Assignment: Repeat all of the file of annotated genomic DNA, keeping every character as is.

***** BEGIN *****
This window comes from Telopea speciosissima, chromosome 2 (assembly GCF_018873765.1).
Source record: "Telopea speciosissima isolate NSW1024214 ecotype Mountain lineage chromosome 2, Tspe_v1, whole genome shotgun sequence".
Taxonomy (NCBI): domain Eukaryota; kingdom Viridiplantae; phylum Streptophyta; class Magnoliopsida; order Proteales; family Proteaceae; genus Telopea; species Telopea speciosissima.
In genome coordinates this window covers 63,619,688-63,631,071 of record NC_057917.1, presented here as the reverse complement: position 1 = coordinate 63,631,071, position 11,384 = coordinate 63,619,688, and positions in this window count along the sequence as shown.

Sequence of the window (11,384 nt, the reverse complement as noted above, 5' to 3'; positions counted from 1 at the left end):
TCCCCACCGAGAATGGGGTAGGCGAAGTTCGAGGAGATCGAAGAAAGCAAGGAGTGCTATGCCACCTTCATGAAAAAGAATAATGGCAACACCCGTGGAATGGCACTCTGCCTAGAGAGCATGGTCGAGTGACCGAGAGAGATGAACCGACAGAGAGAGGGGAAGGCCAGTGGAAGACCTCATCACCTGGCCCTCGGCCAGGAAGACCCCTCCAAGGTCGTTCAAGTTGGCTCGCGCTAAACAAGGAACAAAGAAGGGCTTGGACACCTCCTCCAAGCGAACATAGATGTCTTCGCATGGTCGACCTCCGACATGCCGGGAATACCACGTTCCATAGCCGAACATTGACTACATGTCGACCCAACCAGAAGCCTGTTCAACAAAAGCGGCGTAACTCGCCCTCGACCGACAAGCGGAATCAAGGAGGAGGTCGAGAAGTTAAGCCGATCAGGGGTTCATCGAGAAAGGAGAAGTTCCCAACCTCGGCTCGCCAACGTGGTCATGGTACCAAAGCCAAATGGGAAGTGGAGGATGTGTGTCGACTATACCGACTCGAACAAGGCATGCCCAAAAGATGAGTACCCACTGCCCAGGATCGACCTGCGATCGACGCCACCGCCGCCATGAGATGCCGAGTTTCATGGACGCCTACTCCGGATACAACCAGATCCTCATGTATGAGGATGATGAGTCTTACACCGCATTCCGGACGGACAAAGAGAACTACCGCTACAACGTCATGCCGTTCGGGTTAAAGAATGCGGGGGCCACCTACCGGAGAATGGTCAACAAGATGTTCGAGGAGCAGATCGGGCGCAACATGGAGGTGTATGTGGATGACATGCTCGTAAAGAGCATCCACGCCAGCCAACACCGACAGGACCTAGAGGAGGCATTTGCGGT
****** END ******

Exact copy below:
This window comes from Telopea speciosissima, chromosome 2 (assembly GCF_018873765.1).
Source record: "Telopea speciosissima isolate NSW1024214 ecotype Mountain lineage chromosome 2, Tspe_v1, whole genome shotgun sequence".
Taxonomy (NCBI): domain Eukaryota; kingdom Viridiplantae; phylum Streptophyta; class Magnoliopsida; order Proteales; family Proteaceae; genus Telopea; species Telopea speciosissima.
In genome coordinates this window covers 63,619,688-63,631,071 of record NC_057917.1, presented here as the reverse complement: position 1 = coordinate 63,631,071, position 11,384 = coordinate 63,619,688, and positions in this window count along the sequence as shown.

Sequence of the window (11,384 nt, the reverse complement as noted above, 5' to 3'; positions counted from 1 at the left end):
TCCCCACCGAGAATGGGGTAGGCGAAGTTCGAGGAGATCGAAGAAAGCAAGGAGTGCTATGCCACCTTCATGAAAAAGAATAATGGCAACACCCGTGGAATGGCACTCTGCCTAGAGAGCATGGTCGAGTGACCGAGAGAGATGAACCGACAGAGAGAGGGGAAGGCCAGTGGAAGACCTCATCACCTGGCCCTCGGCCAGGAAGACCCCTCCAAGGTCGTTCAAGTTGGCTCGCGCTAAACAAGGAACAAAGAAGGGCTTGGACACCTCCTCCAAGCGAACATAGATGTCTTCGCATGGTCGACCTCCGACATGCCGGGAATACCACGTTCCATAGCCGAACATTGACTACATGTCGACCCAACCAGAAGCCTGTTCAACAAAAGCGGCGTAACTCGCCCTCGACCGACAAGCGGAATCAAGGAGGAGGTCGAGAAGTTAAGCCGATCAGGGGTTCATCGAGAAAGGAGAAGTTCCCAACCTCGGCTCGCCAACGTGGTCATGGTACCAAAGCCAAATGGGAAGTGGAGGATGTGTGTCGACTATACCGACTCGAACAAGGCATGCCCAAAAGATGAGTACCCACTGCCCAGGATCGACCTGCGATCGACGCCACCGCCGCCATGAGATGCCGAGTTTCATGGACGCCTACTCCGGATACAACCAGATCCTCATGTATGAGGATGATGAGTCTTACACCGCATTCCGGACGGACAAAGAGAACTACCGCTACAACGTCATGCCGTTCGGGTTAAAGAATGCGGGGGCCACCTACCGGAGAATGGTCAACAAGATGTTCGAGGAGCAGATCGGGCGCAACATGGAGGTGTATGTGGATGACATGCTCGTAAAGAGCATCCACGCCAGCCAACACCGACAGGACCTAGAGGAGGCATTTGCGGT